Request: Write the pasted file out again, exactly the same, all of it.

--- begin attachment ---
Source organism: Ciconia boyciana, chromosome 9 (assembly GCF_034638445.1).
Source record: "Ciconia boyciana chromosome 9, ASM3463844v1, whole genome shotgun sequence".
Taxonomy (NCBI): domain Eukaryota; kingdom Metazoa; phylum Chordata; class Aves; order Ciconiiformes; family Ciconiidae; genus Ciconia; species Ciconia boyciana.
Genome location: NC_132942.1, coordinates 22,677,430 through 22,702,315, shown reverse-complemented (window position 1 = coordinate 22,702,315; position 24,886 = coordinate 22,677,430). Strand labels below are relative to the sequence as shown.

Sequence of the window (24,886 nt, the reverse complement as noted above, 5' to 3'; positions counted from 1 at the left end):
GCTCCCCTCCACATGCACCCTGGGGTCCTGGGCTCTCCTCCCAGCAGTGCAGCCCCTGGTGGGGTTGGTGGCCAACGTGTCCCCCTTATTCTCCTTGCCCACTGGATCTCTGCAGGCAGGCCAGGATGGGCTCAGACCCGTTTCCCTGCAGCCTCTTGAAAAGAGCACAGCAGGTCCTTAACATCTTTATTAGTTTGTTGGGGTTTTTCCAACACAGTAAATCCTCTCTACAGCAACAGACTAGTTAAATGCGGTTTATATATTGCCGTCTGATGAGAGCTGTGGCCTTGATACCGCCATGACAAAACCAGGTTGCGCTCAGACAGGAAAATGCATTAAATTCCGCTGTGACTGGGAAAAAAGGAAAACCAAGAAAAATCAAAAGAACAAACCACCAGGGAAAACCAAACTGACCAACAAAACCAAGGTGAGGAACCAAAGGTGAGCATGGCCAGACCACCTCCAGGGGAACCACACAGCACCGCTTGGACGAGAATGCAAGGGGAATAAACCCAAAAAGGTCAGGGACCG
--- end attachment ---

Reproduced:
Source organism: Ciconia boyciana, chromosome 9 (assembly GCF_034638445.1).
Source record: "Ciconia boyciana chromosome 9, ASM3463844v1, whole genome shotgun sequence".
Taxonomy (NCBI): domain Eukaryota; kingdom Metazoa; phylum Chordata; class Aves; order Ciconiiformes; family Ciconiidae; genus Ciconia; species Ciconia boyciana.
Genome location: NC_132942.1, coordinates 22,677,430 through 22,702,315, shown reverse-complemented (window position 1 = coordinate 22,702,315; position 24,886 = coordinate 22,677,430). Strand labels below are relative to the sequence as shown.

Sequence of the window (24,886 nt, the reverse complement as noted above, 5' to 3'; positions counted from 1 at the left end):
GCTCCCCTCCACATGCACCCTGGGGTCCTGGGCTCTCCTCCCAGCAGTGCAGCCCCTGGTGGGGTTGGTGGCCAACGTGTCCCCCTTATTCTCCTTGCCCACTGGATCTCTGCAGGCAGGCCAGGATGGGCTCAGACCCGTTTCCCTGCAGCCTCTTGAAAAGAGCACAGCAGGTCCTTAACATCTTTATTAGTTTGTTGGGGTTTTTCCAACACAGTAAATCCTCTCTACAGCAACAGACTAGTTAAATGCGGTTTATATATTGCCGTCTGATGAGAGCTGTGGCCTTGATACCGCCATGACAAAACCAGGTTGCGCTCAGACAGGAAAATGCATTAAATTCCGCTGTGACTGGGAAAAAAGGAAAACCAAGAAAAATCAAAAGAACAAACCACCAGGGAAAACCAAACTGACCAACAAAACCAAGGTGAGGAACCAAAGGTGAGCATGGCCAGACCACCTCCAGGGGAACCACACAGCACCGCTTGGACGAGAATGCAAGGGGAATAAACCCAAAAAGGTCAGGGACCG